"There were people who wanted to play cricket so they went to see the provisional council and said, 'If we get free labour, can we turn that swamp into something worthwhile?' One of them was the head man of the jail on the other side of the city. He had the free labour. The most important part of this ground is a certain pathway. You can walk right around the ground and you don't encounter any fence or wall. No matter what time of day cricket is being played, people are always walking there, whether it's to go to the toilets or to go for a cup of coffee. It's always alive." - Wellington cricket historian Don Neely.
Happy Hunting Ground
Ross Taylor leads the batting pack here and is followed by Brendon McCullum, but with a considerably less average. 11 innings have brought Taylor almost 600 runs - and a ground aggregate some 14 runs more than his career average. McCullum, however, sports a mere 573 runs in 20 knocks - a ton and three half-centuries contrast three ducks.
With Chris Martin and James Franklin out of favour and Daniel Vettori, Ian Butler's Basin Reserve record is as good as it gets. The seamer has clinched 11 wickets in two matches - over 10 years ago, though.
England's last visit here was in 2008 - and James Anderson will take heart from his second-innings five-for, while Alastair Cook will recollect his 100-plus runs for the match.
The sunny, dry conditions predicted for day one will gradually make way for cloudy, wet terrain, with the weekend set for the worst forecast. The wind Bond spoke of should be at its most prevalent on days two and three, as the bowlers with the strong north-westerly at their back likely to benefit.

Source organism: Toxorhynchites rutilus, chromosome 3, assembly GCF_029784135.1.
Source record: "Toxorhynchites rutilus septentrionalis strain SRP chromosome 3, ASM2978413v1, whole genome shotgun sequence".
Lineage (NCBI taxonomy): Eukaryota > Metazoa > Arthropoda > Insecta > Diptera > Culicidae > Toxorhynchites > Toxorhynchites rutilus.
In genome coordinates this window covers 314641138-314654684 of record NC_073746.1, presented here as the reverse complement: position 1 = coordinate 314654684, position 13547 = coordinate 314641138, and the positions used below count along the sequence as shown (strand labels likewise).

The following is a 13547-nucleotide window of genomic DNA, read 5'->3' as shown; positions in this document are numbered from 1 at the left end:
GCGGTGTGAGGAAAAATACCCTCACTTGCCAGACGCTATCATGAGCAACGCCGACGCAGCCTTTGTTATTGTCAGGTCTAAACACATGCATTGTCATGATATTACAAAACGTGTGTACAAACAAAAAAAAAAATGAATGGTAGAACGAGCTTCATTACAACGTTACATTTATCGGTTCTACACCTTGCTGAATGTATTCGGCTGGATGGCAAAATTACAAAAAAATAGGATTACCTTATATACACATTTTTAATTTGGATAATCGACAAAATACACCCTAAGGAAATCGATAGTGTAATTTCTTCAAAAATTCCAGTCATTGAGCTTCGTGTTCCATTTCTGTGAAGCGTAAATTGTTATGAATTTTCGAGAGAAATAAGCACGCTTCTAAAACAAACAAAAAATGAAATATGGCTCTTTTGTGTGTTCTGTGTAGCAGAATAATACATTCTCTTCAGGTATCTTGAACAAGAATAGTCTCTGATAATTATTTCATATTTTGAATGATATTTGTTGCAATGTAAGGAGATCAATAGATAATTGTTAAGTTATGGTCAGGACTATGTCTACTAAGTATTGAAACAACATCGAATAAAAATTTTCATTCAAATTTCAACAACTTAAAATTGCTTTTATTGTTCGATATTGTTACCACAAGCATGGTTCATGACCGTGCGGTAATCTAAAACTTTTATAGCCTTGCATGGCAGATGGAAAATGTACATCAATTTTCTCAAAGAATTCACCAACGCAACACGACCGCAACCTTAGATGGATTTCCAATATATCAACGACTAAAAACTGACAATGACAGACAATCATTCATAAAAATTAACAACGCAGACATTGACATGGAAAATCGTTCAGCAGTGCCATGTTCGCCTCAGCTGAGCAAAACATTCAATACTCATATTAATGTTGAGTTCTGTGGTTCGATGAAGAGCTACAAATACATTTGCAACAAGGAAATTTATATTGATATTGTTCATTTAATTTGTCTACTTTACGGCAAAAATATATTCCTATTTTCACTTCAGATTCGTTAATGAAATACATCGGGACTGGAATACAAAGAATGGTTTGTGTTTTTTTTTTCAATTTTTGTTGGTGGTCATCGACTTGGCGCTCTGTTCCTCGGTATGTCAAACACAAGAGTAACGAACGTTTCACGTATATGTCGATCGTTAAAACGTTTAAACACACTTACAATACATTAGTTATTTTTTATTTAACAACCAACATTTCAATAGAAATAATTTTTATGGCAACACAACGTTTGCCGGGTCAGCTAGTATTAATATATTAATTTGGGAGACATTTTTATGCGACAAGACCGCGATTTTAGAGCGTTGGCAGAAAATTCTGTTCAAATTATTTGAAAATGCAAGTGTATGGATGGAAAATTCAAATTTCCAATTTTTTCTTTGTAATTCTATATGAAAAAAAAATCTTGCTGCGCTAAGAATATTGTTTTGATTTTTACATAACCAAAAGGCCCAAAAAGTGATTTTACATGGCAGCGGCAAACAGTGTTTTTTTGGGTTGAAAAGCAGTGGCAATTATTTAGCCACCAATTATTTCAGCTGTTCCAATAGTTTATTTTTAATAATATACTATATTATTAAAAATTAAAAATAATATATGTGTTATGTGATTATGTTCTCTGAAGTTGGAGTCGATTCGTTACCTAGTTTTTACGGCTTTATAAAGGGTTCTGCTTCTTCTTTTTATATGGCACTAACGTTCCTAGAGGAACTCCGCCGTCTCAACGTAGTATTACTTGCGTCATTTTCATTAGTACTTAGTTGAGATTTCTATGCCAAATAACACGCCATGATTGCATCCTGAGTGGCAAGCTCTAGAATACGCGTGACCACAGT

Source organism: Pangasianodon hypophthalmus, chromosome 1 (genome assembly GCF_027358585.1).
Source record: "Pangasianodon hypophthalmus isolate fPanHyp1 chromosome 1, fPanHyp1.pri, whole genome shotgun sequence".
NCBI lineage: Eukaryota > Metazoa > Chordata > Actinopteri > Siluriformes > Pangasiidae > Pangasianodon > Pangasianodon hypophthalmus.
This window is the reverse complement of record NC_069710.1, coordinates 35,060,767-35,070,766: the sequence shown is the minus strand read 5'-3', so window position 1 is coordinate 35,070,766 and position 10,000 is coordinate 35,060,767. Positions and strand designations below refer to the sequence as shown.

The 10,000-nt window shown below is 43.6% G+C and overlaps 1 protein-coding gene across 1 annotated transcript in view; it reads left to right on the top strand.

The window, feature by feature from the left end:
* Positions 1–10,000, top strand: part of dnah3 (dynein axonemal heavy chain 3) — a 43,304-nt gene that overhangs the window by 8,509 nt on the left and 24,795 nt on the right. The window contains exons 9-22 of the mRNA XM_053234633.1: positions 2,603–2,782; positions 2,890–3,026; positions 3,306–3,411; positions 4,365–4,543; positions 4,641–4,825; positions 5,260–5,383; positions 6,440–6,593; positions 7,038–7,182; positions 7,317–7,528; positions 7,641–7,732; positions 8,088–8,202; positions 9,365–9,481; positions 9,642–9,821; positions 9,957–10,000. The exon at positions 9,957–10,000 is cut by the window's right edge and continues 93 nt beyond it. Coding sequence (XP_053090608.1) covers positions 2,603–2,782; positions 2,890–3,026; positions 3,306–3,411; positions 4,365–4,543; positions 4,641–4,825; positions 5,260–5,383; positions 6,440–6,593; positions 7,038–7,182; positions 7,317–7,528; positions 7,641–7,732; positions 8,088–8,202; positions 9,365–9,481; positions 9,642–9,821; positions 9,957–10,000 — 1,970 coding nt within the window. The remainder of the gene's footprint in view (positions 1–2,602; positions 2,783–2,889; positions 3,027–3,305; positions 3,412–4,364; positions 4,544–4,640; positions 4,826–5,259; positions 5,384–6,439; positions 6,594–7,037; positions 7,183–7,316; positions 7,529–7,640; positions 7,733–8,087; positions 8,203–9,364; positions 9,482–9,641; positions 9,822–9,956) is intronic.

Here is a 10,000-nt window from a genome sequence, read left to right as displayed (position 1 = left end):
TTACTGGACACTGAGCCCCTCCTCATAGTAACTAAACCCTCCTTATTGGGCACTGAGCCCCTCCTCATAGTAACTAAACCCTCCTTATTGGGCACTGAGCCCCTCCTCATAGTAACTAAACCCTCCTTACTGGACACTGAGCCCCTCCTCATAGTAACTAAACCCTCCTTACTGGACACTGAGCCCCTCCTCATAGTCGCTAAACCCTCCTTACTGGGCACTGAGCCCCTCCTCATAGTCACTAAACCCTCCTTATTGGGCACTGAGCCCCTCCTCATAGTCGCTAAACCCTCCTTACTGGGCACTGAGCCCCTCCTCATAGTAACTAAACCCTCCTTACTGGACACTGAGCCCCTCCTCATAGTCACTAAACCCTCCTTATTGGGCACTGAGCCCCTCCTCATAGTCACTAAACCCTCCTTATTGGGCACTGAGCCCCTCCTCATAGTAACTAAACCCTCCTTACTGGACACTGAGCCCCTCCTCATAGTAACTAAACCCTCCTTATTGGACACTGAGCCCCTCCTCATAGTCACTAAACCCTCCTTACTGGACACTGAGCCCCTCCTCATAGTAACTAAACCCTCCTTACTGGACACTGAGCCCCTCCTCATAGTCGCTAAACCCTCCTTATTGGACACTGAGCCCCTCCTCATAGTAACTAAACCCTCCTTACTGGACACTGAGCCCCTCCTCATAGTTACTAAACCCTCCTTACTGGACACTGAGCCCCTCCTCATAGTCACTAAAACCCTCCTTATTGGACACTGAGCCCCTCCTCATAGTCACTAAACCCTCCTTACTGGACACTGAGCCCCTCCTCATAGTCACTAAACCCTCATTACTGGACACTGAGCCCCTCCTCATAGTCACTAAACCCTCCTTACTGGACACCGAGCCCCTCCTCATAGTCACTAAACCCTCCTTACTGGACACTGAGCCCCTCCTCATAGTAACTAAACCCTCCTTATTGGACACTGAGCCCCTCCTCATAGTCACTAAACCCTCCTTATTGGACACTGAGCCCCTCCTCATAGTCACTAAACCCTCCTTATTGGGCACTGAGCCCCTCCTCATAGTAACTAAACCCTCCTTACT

Nobody - probably not even the groundsman - had seen the pitch in the two days leading up to last year's Test, as cold, rainy weather swept over Wellington. Head groundsman Brett Sipthorpe started his preparations early then, and although won't be initially marred by Mum Nature, can expect the same on the weekend.
While the weather and the ground's record might suggest a draw is on the cards, particularly with rain about on Saturday and Sunday, it's worth noting the contrary. Stifled in Dunedin, both sides will be eager to clinch a vital series lead, and will afford each other the attacking approach needed for such an edge.
With New Zealand's seamers in reasonably good form and England's batsmen largely struggling to deal with them, Neil Wagner and company will fancy their chances of knocking them over if we get a decent amount of play. Of course they'll have to contend with Wellington's famous wind - one which has been known to move a heavy roller all on its own.
The pitch is expected to have more pace and bounce than the one on offer in Dunedin - some claim the Wellington deck is the quickest in country. Anderson enjoyed plenty of swing here in 2008, while other bowlers capable of generating steep carry should succeed.